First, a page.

prisoners--no, not even wink an eye, and should I transgress in any
respect the guard could shoot me down. I desired intensely to move and
breathe in the open and pure air--Nature's gift to all. But this favour
was too great. On the contrary, I was forbidden, on penalty of death, to
address any one. To add to my misery other forces seemed to co-operate.
For the very evening after my arrival an unknown gentleman entered my
room. He carried some documents, and politely informed me that I must
get ready for my trial. He hinted, moreover, that I should expect the
worst. If I had not a will, and wanted one, it should be drawn up
without further delay. If I had any documents to be disposed of, I
should arrange about these as well. In short, this kind (?) fellow gave
me to understand that my career was soon to terminate. How? That was the

The next morning the local magistrate came to pay me his respects. The
unpleasant remarks of the previous evening were cruelly reiterated,
enlarged upon, and emphasized. The magistrate volunteered very kindly to
submit, if necessary, all my papers to some one I may please to appoint.
He would also deliver messages to my sorrowing friends and relatives. As
my trial was pending, I asked him what he meant by talking such
nonsense. Surely the British were not going to shoot each and every Boer
officer whom they captured, and that without fair trial!

Though no coward, I must admit that such conversations were not
calculated to produce a favourable impression on my mind. They might
have been well meant, but did more harm than good. It is one thing to
face the enemy on the battlefield, where one may defend himself; 'tis
something else to be dangerously, almost mortally, wounded, and then to
be at the mercy of the foe. For three consecutive nights Nature's
greatest gift--sleep--to suffering humanity had departed from me. Why
could I not sleep? Was it fear that kept me awake? No, not that. My
conscience was clear, my hands unstained. But locked up in that small
room, with no one to speak to, my thoughts began to multiply, and I lay
meditating night after night. That was enough to make a young man old
and grey. Yet there was one friend who helped me to beguile the dreary
hours of confinement. That friend was my beloved pipe.

One evening, towards the end of February, I was told to appear before a
military court the following morning. This announcement seemed strange
to me, for I was not prepared for a trial. I was resolved what to do.

At 8 o'clock the next morning I was taken by an escort of six soldiers
to the court-house. Having taken my place in the prisoner's box, I
listened to my charges, which were recited as follows: Fourteen cases of
murder; wreckage of trains; and ill-treatment of prisoners-of-war. To
the question, "Guilty or not?" I pleaded "Not guilty," whereupon I was
requested to make my defence, which I declined to do; for the public
prosecutor had promised me, and rightly so, that, if I could produce
any witnesses to disprove the [alleged] charges brought against me, I
could summon them. As none of my witnesses were present, nor an
opportunity of enlisting the services of an advocate and solicitor given
me, I refused to take upon me the burden of pleading in self-defence. I
knew that if I did acquiesce in such a trial, it might prove fatal to my
best interests. It would then be urged, too, that Kritzinger had a fair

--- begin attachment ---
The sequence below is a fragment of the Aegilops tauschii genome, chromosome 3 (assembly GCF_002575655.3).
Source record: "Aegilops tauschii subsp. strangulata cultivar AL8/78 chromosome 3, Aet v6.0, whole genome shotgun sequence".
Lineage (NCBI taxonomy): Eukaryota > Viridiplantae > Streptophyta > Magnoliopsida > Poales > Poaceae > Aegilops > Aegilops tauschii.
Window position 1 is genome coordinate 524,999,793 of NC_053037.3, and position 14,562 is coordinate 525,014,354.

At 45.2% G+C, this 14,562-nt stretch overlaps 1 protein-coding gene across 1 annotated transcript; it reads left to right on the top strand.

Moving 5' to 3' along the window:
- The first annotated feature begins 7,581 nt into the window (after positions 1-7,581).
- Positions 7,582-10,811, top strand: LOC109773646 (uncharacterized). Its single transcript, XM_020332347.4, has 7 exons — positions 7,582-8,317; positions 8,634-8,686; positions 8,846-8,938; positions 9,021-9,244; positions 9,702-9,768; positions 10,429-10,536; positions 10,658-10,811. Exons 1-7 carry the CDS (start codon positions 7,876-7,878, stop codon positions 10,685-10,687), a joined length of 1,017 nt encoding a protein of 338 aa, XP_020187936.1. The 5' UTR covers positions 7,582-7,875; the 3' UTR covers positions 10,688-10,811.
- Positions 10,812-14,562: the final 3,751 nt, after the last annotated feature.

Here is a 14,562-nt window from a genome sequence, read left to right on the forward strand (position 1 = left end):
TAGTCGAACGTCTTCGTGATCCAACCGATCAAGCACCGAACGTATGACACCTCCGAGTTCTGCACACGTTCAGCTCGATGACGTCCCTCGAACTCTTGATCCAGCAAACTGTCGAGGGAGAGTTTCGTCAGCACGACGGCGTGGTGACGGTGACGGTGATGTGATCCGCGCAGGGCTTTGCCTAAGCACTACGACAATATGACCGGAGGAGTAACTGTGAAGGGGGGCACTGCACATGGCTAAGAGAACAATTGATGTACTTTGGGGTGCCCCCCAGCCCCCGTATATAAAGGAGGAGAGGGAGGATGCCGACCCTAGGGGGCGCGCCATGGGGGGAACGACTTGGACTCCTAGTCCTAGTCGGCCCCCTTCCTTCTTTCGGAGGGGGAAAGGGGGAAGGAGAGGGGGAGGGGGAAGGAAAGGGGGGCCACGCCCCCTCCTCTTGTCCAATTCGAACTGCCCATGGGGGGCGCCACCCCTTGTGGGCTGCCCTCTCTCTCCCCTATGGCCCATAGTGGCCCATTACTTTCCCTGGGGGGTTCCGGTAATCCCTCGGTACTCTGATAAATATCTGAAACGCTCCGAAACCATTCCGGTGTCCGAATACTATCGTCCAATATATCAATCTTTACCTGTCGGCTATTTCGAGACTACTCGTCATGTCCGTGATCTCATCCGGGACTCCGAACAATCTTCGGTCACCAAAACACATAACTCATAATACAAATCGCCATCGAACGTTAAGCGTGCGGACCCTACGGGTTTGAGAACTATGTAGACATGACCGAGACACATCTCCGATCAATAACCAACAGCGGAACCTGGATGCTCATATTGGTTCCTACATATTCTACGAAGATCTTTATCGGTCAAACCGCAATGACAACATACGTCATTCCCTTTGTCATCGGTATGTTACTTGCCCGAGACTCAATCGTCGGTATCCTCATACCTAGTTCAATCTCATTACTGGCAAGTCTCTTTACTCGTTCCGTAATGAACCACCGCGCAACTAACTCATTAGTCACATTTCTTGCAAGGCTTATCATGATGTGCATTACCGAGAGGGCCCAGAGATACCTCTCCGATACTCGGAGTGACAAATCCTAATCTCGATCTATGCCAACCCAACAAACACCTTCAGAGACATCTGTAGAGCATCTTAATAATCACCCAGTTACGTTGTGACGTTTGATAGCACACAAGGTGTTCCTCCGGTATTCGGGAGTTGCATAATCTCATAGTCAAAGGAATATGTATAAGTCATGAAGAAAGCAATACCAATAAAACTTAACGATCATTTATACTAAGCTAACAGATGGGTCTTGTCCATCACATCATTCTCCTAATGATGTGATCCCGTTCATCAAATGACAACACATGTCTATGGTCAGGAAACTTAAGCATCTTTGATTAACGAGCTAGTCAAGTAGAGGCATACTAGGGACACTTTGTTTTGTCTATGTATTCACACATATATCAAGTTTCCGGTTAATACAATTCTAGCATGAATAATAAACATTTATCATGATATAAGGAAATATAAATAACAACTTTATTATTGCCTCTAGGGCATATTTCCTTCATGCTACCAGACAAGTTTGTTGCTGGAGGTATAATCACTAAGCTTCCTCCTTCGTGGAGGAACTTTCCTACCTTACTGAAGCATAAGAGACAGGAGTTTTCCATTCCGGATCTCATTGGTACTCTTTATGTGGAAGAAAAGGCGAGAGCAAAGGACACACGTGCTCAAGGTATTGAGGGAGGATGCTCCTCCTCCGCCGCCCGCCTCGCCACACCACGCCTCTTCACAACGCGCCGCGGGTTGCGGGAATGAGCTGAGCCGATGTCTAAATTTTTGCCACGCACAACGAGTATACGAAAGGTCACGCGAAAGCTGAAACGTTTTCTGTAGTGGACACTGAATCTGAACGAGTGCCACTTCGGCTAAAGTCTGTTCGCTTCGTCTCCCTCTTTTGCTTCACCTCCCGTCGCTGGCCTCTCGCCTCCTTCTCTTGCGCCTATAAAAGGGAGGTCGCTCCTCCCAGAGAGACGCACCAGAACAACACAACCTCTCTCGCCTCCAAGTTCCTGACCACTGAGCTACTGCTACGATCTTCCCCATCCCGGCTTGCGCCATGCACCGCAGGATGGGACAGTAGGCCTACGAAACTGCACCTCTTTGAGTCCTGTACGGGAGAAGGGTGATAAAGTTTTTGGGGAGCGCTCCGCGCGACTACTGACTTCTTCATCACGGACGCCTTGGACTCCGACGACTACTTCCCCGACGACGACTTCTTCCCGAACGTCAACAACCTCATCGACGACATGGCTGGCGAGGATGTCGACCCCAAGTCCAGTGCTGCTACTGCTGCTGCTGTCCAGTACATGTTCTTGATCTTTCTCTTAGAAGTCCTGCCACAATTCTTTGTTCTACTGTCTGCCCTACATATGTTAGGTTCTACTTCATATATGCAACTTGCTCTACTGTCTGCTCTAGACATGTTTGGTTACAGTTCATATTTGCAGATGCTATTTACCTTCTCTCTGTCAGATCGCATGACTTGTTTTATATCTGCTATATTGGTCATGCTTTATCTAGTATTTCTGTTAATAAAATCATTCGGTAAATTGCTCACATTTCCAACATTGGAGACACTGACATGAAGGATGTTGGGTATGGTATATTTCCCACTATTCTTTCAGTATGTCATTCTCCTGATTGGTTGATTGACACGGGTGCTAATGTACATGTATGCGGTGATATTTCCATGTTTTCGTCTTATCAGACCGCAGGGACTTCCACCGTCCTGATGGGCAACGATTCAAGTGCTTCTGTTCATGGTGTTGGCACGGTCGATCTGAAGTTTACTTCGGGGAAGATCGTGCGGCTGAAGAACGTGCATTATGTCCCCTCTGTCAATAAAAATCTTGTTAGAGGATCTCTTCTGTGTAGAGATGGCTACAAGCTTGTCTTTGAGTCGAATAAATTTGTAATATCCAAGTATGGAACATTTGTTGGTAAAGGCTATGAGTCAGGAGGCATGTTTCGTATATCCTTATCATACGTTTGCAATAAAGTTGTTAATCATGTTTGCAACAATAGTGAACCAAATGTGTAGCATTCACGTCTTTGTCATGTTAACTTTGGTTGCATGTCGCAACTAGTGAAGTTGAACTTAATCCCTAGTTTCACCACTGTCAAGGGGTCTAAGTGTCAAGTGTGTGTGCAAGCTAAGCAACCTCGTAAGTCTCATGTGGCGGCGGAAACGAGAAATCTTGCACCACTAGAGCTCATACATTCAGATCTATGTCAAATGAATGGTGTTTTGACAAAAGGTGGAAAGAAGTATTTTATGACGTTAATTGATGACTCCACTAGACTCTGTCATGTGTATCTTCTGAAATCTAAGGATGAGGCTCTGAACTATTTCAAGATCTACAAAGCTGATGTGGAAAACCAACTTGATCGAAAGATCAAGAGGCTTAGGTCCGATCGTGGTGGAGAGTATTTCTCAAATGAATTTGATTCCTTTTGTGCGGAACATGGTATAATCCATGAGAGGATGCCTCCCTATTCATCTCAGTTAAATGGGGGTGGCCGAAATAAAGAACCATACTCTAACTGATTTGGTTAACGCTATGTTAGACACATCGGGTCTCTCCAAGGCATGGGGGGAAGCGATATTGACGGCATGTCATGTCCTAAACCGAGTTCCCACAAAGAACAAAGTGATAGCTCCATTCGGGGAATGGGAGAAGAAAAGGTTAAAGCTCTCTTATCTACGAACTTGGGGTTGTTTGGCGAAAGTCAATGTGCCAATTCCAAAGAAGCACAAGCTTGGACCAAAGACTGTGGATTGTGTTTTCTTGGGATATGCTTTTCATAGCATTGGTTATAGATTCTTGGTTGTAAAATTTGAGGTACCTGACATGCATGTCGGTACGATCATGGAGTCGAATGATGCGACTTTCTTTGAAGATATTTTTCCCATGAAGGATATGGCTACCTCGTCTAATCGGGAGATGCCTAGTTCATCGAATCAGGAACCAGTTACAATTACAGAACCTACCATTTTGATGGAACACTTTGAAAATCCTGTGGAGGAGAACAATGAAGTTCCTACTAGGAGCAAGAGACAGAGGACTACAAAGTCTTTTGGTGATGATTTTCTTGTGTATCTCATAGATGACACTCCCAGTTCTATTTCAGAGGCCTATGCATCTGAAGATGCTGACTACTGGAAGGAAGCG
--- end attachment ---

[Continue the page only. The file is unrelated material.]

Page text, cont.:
trial, when condemned to death, something which would be altogether

After I had thrice declined to be tried without witnesses and legal
advice, I was sent to gaol, and told to be ready for trial on the 7th of
March. I now addressed a letter to General French, in which I brought to
his notice how I was being treated. French wrote back that he had
corresponded with Lord Kitchener concerning my case, and that Lord
Kitchener's orders were that I should have a fair trial, _i.e._, legal
defence and witnesses for my case.

On the 1st of March, seven days before the appointed trial, I was again
summoned to appear in court. My charges were read out, and the same
questions were submitted to me. Again I declined to make a defence, and
remarked: "I am in your power, gentlemen--you may do as you please,
pronounce any sentence; but _I_ shall _not_ defend myself." I then
referred the court to French's letter, whereupon I was again removed to
my lodgings.

Meanwhile, I succeeded in enlisting the services of Advocate Gardiner
and Attorney Auret, Graaff Reinet, and made such arrangements that my
witnesses could be present at the trial.

Advocate Gardiner arrived on the evening of the 6th of March. The
following day the court-martial commenced. As my witnesses had not yet
arrived, it was decided that the evidence for the prosecution should
first be taken.

The counsel for the defence took exception to the charges of
train-wreckage, ill-treatment of troops, and some instances of murder;
charges which, _prima facie_, would not stand the test of examination.
These were then withdrawn by the prosecution. After this subtraction
there still remained four charges of murder, which we shall enumerate
in succession.

1st Charge:--


On or about the 15th of February, 1901, it was alleged that I had killed
and murdered Jafta and Solomon, natives, British subjects, at
Grootplaats, Murraysburg, Cape Colony.

Mr. Boltman, the owner of the farm Grootplaats, was the principal
witness for the prosecution. He deposed that he saw one of my officers,
_i.e._, Antonie Wessels, riding up to me, and after Wessels had spoken
to me he rode back and shot the two natives. Hence I must have given him
orders to shoot them! Besides, Mr. Boltman also declared that he had
heard me say to two men, whom I had arrested along with the two natives